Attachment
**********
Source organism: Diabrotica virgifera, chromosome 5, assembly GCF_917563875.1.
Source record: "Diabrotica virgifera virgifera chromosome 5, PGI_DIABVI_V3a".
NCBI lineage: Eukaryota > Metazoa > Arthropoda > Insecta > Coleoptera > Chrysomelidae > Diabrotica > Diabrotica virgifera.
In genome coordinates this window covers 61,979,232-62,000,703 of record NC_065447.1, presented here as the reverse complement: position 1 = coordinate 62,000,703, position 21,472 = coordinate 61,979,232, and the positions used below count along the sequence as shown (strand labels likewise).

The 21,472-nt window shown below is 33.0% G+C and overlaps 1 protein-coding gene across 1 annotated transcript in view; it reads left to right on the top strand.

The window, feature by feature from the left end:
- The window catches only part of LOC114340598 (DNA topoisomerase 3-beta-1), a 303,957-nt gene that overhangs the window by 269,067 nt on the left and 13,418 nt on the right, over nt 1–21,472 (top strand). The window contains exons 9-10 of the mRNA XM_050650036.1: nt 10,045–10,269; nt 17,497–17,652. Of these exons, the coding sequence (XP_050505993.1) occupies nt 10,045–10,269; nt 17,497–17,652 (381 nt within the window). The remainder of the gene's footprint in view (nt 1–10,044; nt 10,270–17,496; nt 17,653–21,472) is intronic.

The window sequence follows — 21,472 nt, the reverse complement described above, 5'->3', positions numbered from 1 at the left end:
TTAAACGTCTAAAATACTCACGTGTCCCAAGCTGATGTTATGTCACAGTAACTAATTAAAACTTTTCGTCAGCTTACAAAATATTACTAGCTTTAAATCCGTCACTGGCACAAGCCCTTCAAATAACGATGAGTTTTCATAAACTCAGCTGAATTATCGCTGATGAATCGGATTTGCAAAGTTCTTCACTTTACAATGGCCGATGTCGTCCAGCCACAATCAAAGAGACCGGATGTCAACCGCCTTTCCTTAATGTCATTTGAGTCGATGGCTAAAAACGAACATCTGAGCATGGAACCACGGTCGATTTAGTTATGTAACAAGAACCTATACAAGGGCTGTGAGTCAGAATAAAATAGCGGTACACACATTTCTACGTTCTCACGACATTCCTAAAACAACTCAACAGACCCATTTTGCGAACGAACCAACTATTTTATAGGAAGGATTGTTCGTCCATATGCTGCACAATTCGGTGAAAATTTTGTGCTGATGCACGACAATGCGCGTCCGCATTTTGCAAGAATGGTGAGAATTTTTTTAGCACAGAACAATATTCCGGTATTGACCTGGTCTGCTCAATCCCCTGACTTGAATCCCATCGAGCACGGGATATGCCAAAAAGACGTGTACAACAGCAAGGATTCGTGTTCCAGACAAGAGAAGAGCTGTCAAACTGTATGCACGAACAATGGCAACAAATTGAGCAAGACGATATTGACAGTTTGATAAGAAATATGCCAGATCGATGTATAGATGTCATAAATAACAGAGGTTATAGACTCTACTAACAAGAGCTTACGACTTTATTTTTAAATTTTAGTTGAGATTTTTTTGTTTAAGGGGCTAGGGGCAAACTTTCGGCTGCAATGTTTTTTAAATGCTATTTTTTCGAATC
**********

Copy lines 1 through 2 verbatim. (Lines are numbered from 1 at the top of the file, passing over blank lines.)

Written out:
Source organism: Diabrotica virgifera, chromosome 5, assembly GCF_917563875.1.
Source record: "Diabrotica virgifera virgifera chromosome 5, PGI_DIABVI_V3a".